For the Iran Social Survey, a phone survey of over 5,000 individuals fielded in November to December 2016 using a nationally-representative probability sample of the population, we aimed to gather a dataset which laid empirical foundations under the abstract concepts often used to explain political and social trends in the Islamic Republic. Both scholarly and popular writings on the country, as with other states in the Middle East and North Africa, deploy terms such as “middle class,” “youth,” “urban,” and “educated” to analytically describe, or even theoretically explain, large-scale outcomes. These concepts do a lot of heavy lifting in social science on Iran and the rest of the MENA region in discussions of electoral behavior and social relations, yet such terms contain assumptions which need to be empirically scrutinized.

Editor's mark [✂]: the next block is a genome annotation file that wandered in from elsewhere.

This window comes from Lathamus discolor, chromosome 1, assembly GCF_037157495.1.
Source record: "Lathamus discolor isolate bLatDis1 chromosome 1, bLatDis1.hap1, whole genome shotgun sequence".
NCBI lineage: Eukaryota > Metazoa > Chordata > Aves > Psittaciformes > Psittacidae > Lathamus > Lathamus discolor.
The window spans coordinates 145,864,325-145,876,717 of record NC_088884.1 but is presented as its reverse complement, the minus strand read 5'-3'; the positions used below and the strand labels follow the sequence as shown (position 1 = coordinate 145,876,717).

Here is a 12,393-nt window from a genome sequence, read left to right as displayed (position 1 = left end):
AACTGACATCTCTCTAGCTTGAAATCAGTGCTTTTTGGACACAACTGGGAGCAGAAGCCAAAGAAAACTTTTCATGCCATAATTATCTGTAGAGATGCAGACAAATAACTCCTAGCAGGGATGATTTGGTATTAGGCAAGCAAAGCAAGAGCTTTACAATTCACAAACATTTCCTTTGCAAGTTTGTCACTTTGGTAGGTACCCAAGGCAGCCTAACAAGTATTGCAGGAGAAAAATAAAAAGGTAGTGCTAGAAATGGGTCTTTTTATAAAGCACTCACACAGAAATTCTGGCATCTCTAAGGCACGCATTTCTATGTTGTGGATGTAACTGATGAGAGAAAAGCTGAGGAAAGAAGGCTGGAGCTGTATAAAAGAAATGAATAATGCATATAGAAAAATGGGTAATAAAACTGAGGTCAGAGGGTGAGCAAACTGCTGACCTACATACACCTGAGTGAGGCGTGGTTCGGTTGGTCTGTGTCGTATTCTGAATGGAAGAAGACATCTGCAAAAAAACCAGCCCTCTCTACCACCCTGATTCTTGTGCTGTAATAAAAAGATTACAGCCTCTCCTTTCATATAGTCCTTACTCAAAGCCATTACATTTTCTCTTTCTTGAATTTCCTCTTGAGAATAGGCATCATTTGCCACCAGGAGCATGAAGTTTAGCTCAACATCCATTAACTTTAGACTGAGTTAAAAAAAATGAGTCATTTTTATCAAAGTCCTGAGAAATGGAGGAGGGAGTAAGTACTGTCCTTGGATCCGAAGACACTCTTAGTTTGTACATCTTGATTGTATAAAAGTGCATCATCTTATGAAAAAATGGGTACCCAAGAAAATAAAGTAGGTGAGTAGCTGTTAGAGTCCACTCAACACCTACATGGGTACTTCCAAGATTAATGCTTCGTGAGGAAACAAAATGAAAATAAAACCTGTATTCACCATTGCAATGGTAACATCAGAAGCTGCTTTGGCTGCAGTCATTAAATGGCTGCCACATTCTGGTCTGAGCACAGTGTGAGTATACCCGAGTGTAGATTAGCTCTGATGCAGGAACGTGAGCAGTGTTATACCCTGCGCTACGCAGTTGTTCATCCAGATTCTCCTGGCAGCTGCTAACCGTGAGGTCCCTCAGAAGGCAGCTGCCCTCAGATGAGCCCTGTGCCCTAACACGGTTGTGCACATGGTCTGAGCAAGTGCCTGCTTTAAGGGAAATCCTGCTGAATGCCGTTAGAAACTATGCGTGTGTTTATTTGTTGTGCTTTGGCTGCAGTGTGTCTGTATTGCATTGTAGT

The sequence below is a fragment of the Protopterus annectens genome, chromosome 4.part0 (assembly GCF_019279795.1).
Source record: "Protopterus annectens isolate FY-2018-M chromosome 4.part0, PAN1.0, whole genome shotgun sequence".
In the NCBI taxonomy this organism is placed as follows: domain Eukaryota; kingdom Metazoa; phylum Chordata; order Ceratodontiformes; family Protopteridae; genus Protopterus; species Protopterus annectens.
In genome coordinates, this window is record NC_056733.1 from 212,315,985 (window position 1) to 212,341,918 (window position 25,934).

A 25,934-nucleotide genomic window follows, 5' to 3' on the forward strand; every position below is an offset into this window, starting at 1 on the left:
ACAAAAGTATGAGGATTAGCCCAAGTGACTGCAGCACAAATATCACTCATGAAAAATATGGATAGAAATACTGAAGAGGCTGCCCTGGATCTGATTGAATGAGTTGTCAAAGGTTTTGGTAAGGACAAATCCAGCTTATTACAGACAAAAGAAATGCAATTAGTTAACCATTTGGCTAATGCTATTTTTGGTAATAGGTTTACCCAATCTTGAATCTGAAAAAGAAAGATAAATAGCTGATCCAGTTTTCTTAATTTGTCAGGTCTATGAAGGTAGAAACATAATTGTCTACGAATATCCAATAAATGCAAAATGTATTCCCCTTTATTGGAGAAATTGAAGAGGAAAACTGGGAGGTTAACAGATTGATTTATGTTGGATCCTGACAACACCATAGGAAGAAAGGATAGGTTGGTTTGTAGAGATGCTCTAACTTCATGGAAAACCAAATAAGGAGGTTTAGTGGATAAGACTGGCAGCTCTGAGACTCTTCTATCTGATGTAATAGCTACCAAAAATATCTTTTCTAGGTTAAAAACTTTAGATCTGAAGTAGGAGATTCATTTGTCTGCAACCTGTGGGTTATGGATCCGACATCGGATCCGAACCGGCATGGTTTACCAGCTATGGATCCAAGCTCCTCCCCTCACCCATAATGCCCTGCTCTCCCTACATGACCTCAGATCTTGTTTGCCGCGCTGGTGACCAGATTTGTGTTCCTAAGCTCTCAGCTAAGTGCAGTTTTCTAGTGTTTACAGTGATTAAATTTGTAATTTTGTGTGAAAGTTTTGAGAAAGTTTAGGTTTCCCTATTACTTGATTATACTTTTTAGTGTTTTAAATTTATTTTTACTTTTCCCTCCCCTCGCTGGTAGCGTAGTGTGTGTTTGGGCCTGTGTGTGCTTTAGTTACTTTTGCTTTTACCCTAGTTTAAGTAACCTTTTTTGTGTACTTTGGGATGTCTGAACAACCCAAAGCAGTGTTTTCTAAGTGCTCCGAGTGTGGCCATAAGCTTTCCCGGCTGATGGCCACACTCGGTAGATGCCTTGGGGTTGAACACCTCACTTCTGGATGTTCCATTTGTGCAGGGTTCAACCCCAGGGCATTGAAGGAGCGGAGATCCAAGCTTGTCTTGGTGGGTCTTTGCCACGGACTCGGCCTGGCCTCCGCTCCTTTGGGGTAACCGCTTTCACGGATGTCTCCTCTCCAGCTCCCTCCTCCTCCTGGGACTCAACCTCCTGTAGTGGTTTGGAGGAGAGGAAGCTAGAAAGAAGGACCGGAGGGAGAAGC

While reliance on household phone polls has become increasingly difficult in the United States, with low response rates and higher degrees of sampling error, conditions in Iran today are quite favorable for phone-based surveys. More than 95 percent of Iranian households have a fixed landline phone, and there is a low level of polling saturation among the population. Detailed census data is available for weighting samples as necessary. With a pilot-tested survey instrument, checks on enumerator error, and careful attention to word choice and question order, a survey can produce high response rates and relatively reliable data.